Now, Google apparently is on board with Ayers’ authorship of the award-winning book.
A search on Ayers’ name in Google’s books section lists “Dreams” among his works.
“Google knows so much about us already that privacy activists are alarmed. What data are its algorithms sifting through to come to the conclusions that yes, the stylistic parallels to Ayers’ other books are formidable and Barry never showed any sign of an ability to write this way before or after,” writes Thomas Lifson at American Thinker.”
Lifson points out that Christopher Anderson’s “friendly biography” of the Obamas “includes the information that Obama found himself deeply in debt and ‘hopelessly blocked.’ At ‘Michelle’s urging,’ Obama ‘sought advice from his friend and Hyde Park neighbor Bill Ayers.'”
“So the company that supposedly knows more about us than we know ourselves also knows who wrote ‘Dreams from My Father,'” he writes.
Cashill’s book notes Obama told an audience of teachers in July 2008, “I’ve written two books. I actually wrote them myself.”
One of those would be the 1995 “Dreams,” which was called by Time magazine “the best-written memoir ever produced by an American politician.”
Cashill, however, reports that he found nothing in Obama’s history that could suggest he was capable of writing such a book. In fact, his book describes what happens when a citizen journalist discovers a game-changing reality, such as Ayers’ authorship, that the media refuse to acknowledge.
Cashill also reported a year ago that one of his correspondents had written to Ayers asking about the authorship. Cashill reported that Ayers responded that he did indeed acknowledge that he wrote the book.
And Cashill cited Andersen’s “Barack and Michelle,” which describes how the Obamas recruited Ayers to write “Dreams.”
Ayers volunteered a similar statement later in a speech at a New Jersey university.
At the conclusion of a speech sponsored by the Students for a Democratic Society at Montclair State University, the former Weather Underground bomber gleefully claimed credit for writing Obama’s memoir:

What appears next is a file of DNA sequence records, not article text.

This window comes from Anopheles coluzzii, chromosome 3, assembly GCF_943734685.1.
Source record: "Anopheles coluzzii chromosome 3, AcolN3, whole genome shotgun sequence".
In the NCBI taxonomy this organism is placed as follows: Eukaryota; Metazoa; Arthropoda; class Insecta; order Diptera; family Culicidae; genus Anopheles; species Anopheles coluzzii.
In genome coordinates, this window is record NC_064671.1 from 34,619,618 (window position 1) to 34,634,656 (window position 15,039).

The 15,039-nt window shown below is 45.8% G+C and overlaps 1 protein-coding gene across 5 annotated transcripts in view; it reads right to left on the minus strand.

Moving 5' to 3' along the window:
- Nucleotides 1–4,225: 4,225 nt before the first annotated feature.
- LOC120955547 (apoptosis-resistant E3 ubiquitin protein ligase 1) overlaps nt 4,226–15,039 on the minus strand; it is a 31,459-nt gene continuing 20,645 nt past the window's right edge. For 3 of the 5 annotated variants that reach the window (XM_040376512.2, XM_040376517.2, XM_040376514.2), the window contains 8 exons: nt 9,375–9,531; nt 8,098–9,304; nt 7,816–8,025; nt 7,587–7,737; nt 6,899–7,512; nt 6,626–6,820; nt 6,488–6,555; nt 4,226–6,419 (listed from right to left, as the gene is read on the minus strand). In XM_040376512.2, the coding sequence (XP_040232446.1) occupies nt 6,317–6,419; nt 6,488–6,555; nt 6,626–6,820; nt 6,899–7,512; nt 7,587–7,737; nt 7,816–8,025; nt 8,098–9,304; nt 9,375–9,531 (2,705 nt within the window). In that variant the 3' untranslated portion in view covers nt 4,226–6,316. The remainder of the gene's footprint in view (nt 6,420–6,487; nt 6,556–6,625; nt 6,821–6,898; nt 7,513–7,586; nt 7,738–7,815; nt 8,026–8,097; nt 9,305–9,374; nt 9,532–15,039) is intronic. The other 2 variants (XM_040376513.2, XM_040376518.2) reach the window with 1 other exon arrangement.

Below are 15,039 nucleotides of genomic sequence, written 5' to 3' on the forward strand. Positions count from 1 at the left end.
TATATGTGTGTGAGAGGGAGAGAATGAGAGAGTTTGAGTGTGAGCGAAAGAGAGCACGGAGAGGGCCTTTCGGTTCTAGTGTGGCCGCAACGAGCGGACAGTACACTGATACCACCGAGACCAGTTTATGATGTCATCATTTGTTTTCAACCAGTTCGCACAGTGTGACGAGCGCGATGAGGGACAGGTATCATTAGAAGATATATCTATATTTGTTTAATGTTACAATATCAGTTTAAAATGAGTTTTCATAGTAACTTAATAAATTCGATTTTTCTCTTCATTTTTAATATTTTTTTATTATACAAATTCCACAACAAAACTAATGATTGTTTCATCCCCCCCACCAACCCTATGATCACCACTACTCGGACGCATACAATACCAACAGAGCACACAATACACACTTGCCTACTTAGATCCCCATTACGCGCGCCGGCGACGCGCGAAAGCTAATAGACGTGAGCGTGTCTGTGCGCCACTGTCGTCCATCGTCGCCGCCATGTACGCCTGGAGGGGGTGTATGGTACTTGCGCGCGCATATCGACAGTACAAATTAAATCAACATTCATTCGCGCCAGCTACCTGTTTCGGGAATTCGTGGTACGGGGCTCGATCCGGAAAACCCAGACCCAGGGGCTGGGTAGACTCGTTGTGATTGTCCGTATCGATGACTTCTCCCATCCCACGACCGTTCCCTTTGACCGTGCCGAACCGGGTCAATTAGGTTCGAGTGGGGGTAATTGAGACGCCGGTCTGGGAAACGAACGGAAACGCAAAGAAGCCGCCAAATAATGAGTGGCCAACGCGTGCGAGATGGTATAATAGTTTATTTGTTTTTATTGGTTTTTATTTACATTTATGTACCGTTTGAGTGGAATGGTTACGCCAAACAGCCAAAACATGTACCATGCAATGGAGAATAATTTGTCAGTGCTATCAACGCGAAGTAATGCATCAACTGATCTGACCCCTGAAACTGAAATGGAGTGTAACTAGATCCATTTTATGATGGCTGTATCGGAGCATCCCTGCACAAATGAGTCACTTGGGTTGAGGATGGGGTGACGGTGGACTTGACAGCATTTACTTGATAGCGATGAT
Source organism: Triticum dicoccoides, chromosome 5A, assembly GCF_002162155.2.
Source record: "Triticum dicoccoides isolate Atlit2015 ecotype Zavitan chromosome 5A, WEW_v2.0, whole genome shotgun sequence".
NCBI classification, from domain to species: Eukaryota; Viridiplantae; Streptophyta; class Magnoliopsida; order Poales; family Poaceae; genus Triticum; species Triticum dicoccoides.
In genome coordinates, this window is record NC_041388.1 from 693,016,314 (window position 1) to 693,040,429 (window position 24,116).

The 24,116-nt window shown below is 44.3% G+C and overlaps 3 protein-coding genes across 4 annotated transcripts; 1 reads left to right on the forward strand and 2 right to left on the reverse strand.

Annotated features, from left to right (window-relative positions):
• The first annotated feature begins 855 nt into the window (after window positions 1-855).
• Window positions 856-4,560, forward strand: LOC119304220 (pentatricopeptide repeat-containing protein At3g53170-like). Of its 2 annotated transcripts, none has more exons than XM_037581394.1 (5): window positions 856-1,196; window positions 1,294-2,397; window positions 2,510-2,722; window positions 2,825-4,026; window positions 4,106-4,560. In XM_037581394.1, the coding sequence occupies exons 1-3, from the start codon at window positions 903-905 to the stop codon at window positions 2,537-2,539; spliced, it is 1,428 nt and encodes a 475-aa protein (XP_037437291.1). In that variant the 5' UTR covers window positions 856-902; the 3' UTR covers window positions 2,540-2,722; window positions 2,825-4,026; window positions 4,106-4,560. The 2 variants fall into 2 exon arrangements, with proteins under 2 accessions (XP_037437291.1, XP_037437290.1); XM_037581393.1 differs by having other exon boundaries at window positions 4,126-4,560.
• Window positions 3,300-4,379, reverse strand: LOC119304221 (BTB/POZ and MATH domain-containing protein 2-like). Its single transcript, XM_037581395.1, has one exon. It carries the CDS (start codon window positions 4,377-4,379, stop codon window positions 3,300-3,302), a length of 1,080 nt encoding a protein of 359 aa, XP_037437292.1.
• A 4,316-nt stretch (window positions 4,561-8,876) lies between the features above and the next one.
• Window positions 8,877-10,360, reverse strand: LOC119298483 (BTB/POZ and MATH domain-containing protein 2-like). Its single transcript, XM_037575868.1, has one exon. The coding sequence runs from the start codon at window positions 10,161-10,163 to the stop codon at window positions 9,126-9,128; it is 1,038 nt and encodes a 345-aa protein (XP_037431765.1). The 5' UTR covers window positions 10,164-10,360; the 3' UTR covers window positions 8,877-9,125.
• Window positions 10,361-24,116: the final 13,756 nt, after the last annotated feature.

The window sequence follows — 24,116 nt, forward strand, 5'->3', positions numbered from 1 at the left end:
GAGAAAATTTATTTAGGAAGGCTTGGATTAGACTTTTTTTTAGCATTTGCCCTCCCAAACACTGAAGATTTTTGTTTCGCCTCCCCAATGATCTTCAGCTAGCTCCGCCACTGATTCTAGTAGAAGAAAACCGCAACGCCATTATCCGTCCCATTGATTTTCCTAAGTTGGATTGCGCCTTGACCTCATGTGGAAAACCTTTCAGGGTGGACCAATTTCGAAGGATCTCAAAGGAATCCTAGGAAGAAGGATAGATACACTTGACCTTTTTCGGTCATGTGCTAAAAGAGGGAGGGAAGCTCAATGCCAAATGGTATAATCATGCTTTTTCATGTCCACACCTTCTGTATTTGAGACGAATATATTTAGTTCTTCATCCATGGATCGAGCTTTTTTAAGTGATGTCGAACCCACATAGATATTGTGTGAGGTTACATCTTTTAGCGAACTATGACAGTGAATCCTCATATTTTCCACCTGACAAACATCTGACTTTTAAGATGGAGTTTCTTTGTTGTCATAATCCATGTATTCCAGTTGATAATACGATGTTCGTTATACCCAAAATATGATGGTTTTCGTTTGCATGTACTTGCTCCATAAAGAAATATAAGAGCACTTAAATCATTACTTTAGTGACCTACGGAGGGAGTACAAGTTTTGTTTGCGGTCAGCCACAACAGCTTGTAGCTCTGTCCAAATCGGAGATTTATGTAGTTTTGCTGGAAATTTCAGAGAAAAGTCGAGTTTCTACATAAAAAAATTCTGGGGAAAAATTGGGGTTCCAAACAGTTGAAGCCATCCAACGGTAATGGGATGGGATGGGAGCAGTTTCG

Bill Ayers: One more, one more (question)
Question: Thank you sir, thank you, thank you. Time magazine columnist Joe Klein wrote that President Obama’s book, “Dreams From My Father,” quote: “may be the best written memoir ever produced by an American politician.”
Ayers: I agree with that.
Question: What is your opinion of Barack Obama’s style as a writer and uh …
Ayers: I think the book is very good, the second book (“The Audacity of Hope”) is more of a political hack book, but uh, the first book is quite good.
Question: Also, you just mentioned the Pentagon and Tomahawk …
Ayers: Did you know that I wrote it, incidentally?
Question: What’s that?
Ayers: I wrote that book.
Several audience members: Yeah, we know that.
Question: You wrote that?
Ayers: Yeah, yeah. And if you help me prove it, I’ll split the royalties with you. Thank you very much.
Laughter and Applause
In 2008, Obama pocketed $1,512,933 for another book, “Audacity of Hope,” and another $949,910 from “Dreams.” In 2007, his book royalties were $3.9 million total; in 2006, $570,000; in 2005, $1.4 million.
WND reported in 2009 that Ayers had given a similar taunting answer to a National Journal reporter who posed the question at a national book conference.
“Here’s what I’m going to say,” Ayers said according to a report in Talking Points Memo. “This is my quote. Be sure to write it down: ‘Yes, I wrote ‘Dreams From My Father.’ I ghostwrote the whole thing. I met with the president three or four times, and then I wrote the entire book.”
Jack Cashill’s literary investigation uncovers revelations galore about Obama’s alleged life narrative. Order the new book “Deconstructing Obama: The Life, Love and Letters of America’s First Post-Modern President”